Of course, I could just have been bonkers. I was immensely stressed aged nine.  

On the off-chance that he really was an elf, I’ve done a bit of research into things about which I’d have known nothing then. I was an English outsider in a Welsh village but actually I doubt many of my Welsh contemporaries knew either. 

I think he was definitely Welsh. According to Wirt Sikes, ‘y Tylwyth Teg’ (Welsh for the fair folk) come in five varieties: Ellyllon (elves), Coblynau (mine fairies), Bwbachod (household fairies), Gwragedd Annwn (underwater fairies), and Gwyllion (mountain fairies).

The Ellyllon are pigmy elves who haunt the groves and valleys. They dine on poisonous toadstools and fairy butter, which they extract from deep crevices in limestone rocks. Their hands are clad in the bells of the foxglove, the leaves of which are a powerful sedative. They are sometimes kindly, sometimes menacing and almost always mischievous.’ 

So I’m going to own my elf as one of the Ellyllon – a kindly one.

It was a long, long time ago of course. I only really recall the sense of calm and an unspoken wisdom that said ‘it’ll be all right.’ So he could, depending on your view point have been an elf, an angel, a manifestation of my internal determination to win through or a manifestation of stress.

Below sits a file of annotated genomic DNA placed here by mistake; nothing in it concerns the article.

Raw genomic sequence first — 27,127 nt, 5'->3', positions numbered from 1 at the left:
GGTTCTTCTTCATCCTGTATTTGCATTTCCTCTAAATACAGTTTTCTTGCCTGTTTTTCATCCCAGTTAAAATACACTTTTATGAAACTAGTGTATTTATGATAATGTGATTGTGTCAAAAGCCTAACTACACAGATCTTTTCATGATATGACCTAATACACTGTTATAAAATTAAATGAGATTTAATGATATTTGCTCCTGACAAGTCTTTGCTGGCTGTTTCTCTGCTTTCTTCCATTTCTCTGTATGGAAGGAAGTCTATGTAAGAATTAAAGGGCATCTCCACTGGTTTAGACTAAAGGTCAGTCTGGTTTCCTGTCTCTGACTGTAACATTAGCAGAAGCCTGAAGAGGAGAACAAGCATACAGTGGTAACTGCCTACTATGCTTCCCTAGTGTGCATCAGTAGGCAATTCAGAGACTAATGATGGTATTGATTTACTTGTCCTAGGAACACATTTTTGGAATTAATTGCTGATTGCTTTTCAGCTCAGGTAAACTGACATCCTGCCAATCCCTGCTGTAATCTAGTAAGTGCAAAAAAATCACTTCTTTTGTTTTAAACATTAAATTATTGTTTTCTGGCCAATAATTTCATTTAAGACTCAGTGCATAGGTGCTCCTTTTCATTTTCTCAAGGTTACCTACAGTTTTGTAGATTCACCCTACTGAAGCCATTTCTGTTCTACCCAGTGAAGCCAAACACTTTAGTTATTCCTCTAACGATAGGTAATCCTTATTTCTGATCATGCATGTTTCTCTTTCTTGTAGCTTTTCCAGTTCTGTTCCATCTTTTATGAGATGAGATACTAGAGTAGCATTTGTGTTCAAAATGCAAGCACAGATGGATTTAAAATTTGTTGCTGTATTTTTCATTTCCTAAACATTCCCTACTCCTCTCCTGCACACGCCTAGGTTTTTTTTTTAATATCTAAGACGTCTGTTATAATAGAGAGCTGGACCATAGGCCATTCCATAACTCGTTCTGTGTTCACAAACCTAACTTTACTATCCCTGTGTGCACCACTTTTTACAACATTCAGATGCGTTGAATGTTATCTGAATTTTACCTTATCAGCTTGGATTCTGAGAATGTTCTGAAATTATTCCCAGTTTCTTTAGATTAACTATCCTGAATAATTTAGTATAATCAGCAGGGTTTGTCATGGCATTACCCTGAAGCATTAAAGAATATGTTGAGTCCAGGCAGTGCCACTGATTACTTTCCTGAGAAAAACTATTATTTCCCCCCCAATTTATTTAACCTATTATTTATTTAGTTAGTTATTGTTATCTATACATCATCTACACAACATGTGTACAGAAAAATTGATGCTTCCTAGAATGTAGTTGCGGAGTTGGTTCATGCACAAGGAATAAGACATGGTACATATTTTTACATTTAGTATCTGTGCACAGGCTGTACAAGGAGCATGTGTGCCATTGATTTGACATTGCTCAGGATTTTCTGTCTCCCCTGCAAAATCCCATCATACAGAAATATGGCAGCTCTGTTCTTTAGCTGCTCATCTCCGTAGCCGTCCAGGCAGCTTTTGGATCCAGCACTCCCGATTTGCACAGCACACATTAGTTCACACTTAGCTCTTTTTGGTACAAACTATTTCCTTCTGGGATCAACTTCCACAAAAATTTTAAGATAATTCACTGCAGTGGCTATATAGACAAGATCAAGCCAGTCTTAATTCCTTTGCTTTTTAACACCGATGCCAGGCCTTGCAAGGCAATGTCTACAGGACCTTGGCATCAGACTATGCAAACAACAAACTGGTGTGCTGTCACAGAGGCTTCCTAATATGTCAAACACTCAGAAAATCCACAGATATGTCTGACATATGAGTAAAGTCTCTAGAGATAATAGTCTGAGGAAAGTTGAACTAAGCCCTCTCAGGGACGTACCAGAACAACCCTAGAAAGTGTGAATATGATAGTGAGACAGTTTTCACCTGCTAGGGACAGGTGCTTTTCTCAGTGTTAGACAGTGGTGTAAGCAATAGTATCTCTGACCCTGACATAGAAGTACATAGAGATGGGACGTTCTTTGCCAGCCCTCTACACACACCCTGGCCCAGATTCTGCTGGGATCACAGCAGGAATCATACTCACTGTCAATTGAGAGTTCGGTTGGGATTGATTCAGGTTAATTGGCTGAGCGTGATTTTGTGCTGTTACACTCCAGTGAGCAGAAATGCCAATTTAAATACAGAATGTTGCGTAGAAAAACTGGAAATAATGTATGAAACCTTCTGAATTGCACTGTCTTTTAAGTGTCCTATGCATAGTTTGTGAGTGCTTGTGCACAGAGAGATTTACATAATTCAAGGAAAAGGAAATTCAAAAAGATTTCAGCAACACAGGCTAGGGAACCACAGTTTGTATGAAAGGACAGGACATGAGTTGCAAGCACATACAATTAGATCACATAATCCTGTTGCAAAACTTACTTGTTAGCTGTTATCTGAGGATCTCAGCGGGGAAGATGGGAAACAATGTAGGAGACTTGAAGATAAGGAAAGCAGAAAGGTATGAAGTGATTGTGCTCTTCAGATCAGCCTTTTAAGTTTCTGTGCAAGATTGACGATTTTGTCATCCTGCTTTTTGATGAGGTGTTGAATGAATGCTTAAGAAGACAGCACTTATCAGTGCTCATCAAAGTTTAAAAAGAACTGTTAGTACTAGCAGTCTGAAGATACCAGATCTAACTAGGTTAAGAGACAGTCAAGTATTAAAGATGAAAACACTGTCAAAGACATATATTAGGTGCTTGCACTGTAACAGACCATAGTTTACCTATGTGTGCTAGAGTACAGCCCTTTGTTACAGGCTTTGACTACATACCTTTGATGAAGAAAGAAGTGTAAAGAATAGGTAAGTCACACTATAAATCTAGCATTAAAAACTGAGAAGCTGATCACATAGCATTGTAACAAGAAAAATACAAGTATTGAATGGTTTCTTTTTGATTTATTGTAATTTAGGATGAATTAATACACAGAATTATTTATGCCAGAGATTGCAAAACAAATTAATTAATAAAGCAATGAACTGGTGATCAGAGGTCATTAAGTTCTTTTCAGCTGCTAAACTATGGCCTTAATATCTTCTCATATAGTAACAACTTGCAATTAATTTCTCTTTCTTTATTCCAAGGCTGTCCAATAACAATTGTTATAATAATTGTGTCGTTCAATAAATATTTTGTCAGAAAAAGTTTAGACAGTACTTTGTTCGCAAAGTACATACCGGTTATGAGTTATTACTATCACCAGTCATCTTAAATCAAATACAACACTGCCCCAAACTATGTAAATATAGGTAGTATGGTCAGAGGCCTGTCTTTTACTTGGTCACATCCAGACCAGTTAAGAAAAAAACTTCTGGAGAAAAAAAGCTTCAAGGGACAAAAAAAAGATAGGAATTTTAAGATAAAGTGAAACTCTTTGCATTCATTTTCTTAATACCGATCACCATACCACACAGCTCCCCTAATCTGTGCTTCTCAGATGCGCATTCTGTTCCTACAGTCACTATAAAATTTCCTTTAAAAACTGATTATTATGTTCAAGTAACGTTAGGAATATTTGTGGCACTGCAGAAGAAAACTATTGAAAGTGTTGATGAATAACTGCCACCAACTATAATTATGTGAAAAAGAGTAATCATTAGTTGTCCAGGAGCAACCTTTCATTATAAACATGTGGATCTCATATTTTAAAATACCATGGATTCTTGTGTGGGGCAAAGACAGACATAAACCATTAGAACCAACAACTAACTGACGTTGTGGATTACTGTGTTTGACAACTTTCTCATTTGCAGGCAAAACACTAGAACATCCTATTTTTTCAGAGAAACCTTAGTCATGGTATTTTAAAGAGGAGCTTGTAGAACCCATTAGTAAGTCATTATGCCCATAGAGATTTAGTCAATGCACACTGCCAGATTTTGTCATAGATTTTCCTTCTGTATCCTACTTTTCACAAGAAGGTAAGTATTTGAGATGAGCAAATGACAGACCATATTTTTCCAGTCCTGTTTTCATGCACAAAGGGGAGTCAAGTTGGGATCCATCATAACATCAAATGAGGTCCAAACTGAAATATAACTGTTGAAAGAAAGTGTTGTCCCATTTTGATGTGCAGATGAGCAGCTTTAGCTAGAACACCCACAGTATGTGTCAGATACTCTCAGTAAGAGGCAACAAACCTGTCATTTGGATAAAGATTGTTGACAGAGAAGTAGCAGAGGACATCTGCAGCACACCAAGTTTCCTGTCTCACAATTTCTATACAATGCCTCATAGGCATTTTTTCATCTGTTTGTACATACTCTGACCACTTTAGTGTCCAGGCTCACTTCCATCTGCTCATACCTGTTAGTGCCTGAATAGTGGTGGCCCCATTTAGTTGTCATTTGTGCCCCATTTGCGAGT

Whichever he was, he made me feel better. I somehow knew I’d never see him again, but it didn’t matter. 

At that moment, I felt comforted.

green man

 

Words and photograph copyright 2019 by Paula Harmon. All rights belong to the author and material may not be copied without the author’s express permission.

Article about British Goblins (1880) by Wirt Sikes

Book Bereavement

I’m suffering book bereavement.

There’s probably an equivalent for artists and musicians and it hurts.

Book bereavement is when a piece of writing is complete, leaving a gap in your life you don’t know how to fill. (Readers can feel much the same when a good book ends.)

In my case, I’ve just finished writing a novel and I’m missing my main characters so much I don’t know how to stop thinking about them. It’s a really odd sensation to have about people who, let’s be honest *whispers* don’t really exist at all. The thing is, they feel real to me. 

This sensation may be intensified by the fact that I took last week off work purely to write and wrote nearly 36,000 words. Fundamentally, except for a few hours spent eating and having to live in the real world, I was imagining, dreaming, writing and living in my novel for nine days and nights.

For those of you who’ve stuck with me so far: who are these people who are still hovering about and what’s their story?

The main character is Margaret Demeray, the younger sister of Katherine from the Caster & Fleet series.

Liz Hedgecock and I decided we’d do spin-offs which we would write singly, rather than as a collaboration and I chose to see what happened to Margaret when she grew up. (You’ll have to wait and see what Liz comes up with.)

The book is set in 1910. 

I picked the year partly because the fashions – with the possible exception of hats – were lovely (which is perhaps not very rational) and partly because it was a kind of tipping point historically. King Edward VII has just died, the women’s suffrage movement is gaining momentum, the old monarchies and empires of Europe, including Britain’s, are quietly sabre-rattling as they struggle for dominance.